Every year on the Saturday closest to July 4th, the village of Tokeland Washington, (population 300) hosts a homegrown parade that is as nostalgic as a Norman Rockwell painting. Aging Legionnaires carry American flags. Children ride decorated bicycles. Flatbed floats ferry everything from costumed pets to the Pacific County Fair Princess and her court. Over the years, I’ve been both a spectator and a
participant. This year, after walking in the historic Seaside 1st Pride, I was inspired. Why not bring some pride to the Tokeland parade? Meanwhile, on the nearby Shoalwater Bay Reservation, tribal member Sabina Harris was planning to do the same thing. We invited others to join us. On the morning of the parade, our group of eight lined up behind the Vacation Bible School’s “Sweet Freedom” float. I drove my vintage Karmann Ghia, my “copilot”, Mary Downs, waved a large Pride flag out the window. In front of us, Harris, in a pink flamingo costume and her cousin Risa Thomas--as a huge inflatable unicorn-- tossed candy to the crowds. Five others from the tribal and Tokeland community walked alongside holding One Love signs or carrying rainbow flags. Not everyone cheered, but that came as no surprise.
Pride and Prejudice
In recent years, there’s been a visible presence of oppressive, right-wing signage in Tokeland. Mary and I putted the Ghia past a cluster of spectators in folding chairs. Although they had clapped for the previous entrants, they stared at us, unsmiling. Behind them a sign read, “Don’t Blame Me I voted for Trump.” Directly across the road a “Let’s Go Bandon” (translation: F*ck Biden) banner fluttered on a chain link fence. Last summer, a Confederate flag had been flown here.
“It didn’t used to be that way,” my rider said. Mary age 69, grew up here. Her father, Earl Davis Sr, was the first elected chairman of the Shoalwater Bay tribe. “Tokeland was a small fishing village where everyone knew each other. We all needed each other, so everyone's personal life was overlooked or not even spoke of --- living together without marriage; drinking problems or partners of the same sex.” Mary waved to the crowd, calling a few people by name. “I’m proud to be a part of supporting Gay Pride -- from my native tradition being gay is no reason to be an outcast or looked down upon but it is one where these particular individuals are respected. They hold knowledge beyond what most of us understand. We need to promote tolerance.”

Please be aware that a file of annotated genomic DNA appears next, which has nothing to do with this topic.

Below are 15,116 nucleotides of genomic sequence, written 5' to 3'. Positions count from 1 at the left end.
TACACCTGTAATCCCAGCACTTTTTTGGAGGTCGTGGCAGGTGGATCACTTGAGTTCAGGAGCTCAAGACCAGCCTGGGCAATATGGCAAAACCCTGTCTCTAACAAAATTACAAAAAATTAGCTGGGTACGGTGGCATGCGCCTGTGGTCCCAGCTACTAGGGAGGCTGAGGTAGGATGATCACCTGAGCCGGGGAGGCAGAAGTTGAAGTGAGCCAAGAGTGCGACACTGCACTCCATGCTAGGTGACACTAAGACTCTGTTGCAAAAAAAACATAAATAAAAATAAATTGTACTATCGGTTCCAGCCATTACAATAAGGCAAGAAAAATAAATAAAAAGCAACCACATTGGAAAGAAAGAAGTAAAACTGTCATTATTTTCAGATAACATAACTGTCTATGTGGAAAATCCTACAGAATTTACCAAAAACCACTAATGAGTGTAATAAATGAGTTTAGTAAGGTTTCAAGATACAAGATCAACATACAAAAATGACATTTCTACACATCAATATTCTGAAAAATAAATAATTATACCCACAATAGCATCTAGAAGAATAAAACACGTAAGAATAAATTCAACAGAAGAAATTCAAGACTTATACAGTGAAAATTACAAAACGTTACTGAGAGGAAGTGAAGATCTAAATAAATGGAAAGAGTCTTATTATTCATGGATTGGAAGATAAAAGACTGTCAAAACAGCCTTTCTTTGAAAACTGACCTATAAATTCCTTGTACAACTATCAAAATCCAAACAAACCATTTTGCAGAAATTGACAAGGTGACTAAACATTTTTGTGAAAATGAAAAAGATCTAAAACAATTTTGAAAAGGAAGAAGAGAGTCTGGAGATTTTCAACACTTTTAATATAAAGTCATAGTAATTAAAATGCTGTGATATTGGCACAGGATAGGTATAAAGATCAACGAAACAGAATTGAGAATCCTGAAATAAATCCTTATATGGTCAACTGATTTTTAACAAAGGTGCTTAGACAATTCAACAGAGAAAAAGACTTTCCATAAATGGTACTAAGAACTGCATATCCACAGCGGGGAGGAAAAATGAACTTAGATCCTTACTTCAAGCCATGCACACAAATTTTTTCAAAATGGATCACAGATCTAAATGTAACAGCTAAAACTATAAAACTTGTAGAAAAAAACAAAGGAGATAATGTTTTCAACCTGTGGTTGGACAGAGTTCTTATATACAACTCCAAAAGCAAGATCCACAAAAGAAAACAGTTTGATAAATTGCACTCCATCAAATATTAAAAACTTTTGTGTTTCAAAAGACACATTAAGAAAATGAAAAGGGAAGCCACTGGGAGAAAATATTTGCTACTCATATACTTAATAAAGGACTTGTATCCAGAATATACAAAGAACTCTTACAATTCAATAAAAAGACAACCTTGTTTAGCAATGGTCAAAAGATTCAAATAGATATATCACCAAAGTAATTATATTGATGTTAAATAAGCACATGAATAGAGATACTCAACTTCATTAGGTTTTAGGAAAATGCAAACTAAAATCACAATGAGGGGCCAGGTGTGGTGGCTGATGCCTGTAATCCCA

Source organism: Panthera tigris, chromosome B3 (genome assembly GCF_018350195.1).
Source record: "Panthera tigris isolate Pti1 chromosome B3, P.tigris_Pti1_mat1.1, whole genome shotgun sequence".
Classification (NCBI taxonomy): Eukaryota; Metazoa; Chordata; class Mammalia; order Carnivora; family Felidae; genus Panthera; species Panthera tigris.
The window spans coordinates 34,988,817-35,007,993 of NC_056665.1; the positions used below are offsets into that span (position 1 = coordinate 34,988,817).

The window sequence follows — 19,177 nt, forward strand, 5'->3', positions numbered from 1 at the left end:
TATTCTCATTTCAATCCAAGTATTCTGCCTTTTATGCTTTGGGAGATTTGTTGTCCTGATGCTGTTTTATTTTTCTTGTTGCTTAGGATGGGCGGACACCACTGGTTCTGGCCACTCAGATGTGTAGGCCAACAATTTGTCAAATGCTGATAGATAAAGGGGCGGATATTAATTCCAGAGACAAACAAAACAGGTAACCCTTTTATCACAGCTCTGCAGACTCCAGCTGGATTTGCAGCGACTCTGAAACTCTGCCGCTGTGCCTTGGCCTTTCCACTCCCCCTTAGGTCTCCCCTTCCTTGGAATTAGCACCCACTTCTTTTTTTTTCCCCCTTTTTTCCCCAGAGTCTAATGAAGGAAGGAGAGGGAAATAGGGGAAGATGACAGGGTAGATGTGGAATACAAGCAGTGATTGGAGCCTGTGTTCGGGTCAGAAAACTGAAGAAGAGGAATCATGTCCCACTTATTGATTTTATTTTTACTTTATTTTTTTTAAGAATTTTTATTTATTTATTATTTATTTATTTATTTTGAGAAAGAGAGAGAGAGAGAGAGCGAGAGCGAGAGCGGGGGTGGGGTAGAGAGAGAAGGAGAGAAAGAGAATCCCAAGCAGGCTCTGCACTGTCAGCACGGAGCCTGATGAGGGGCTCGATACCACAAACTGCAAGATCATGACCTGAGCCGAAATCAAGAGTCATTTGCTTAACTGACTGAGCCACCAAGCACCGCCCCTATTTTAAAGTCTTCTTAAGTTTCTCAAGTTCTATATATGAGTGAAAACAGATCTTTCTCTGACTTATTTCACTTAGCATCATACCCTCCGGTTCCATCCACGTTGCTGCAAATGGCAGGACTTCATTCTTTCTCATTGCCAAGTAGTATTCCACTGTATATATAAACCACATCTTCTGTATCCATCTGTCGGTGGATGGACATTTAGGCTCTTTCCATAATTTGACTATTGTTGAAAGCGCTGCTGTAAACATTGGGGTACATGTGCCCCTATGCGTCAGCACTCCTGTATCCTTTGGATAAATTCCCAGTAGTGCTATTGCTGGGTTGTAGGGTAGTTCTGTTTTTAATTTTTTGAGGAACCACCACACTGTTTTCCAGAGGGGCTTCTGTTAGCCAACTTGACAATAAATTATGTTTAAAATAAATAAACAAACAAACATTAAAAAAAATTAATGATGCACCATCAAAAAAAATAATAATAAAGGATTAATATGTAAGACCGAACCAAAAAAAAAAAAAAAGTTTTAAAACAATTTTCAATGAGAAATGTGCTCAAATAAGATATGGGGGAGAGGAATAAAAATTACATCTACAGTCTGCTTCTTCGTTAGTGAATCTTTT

Overall, the crowd was appreciative. Parents took photos of their children with the unicorn. Spectators clapped, whooped, waved flags---or quietly smiled. I realized our visibility could send a positive message to others in the crowd.
Tokeland’s Got Pride
After the parade, I posted photos on Facebook, including one from Tokeland’s first parade in 1979. (See photo) A barrage of negative emojis and comments followed.
"There were no gay pride flags around then, I'll tell you that much. The chief wouldn't have stood for that garbage."
I shared the comment with Harris. “I can only assume that it was a non-native who wrote that. They didn’t know who our chief was back then, cause it aint that person that’s sitting there, [on the Cadillac]. No, we didn’t have Pride flags. But we most certainly had gay people. And Natives hold their two-spirited people in high regard. Not everybody is special enough to be blessed with two spirits. If you carry two spirits, you have the insight of the male and female side. So, if we did have gay pride flags back then, they would’ve been strutting them.”
Another comment read: "Tokeland's got pride. WHAT A WAY TO ABSOLUTELY RUIN TOKELAND. I am sorry this has happened."
Kristine Torset, (granddaughter of the man who rode on the Cadillac) said, “The thought of those people made me hesitate when first asked to join in, but then I remembered Joey, one of Sabina's adult children, who is no longer with us because of people like that, who hate for no good reason. I can't stand by and let that narrative continue here! For Joey's sake, for my sake, as a queer Indigenous person, we have to step in and take space for ourselves. Our voices are important. We deserve to be heard. We come from strong people who were very open and welcoming yet commanded respect. I aim to continue that legacy with
every breath I take.”
Harris said, “I did it in his [Joey’s] honor. We got sideways looks from some people, but 99.9 percent were just amazed and so happy that we were there. But…it’s people like that—is why I don’t have my son. You know, those kinds of comments are the reasons some of us have lost their gay children, to their own hand.”
Connecting with Community
Overall, the consensus among the first Pride contingent is well…pride. “We made history!” Harris said. “A little boy came up to me and said, ‘Look, I wore my rainbow Crocs and we match!’ This is what it’s all about. To make this little one feel ok with who they are before they get to this stage and decide that ‘everyone hates who I am, so I don’t like me either’…I hope that’s what we touched.”
Only one week earlier, I had walked with hundreds in Seaside’s historic 1st Pride. Although there were only 8 of us representing pride in Tokeland, our presence was undeniable. Our exuberance unlimited. We were making history. Hopefully, we were making a difference.
Torset said, “The joy and laughter with my loved ones while we walked made my heart soar. I can't wait for next year. Maybe more people will decide to walk with us in love and support now that we've opened the door.”
Harris agreed. “We’ll be back next year bigger and stronger!”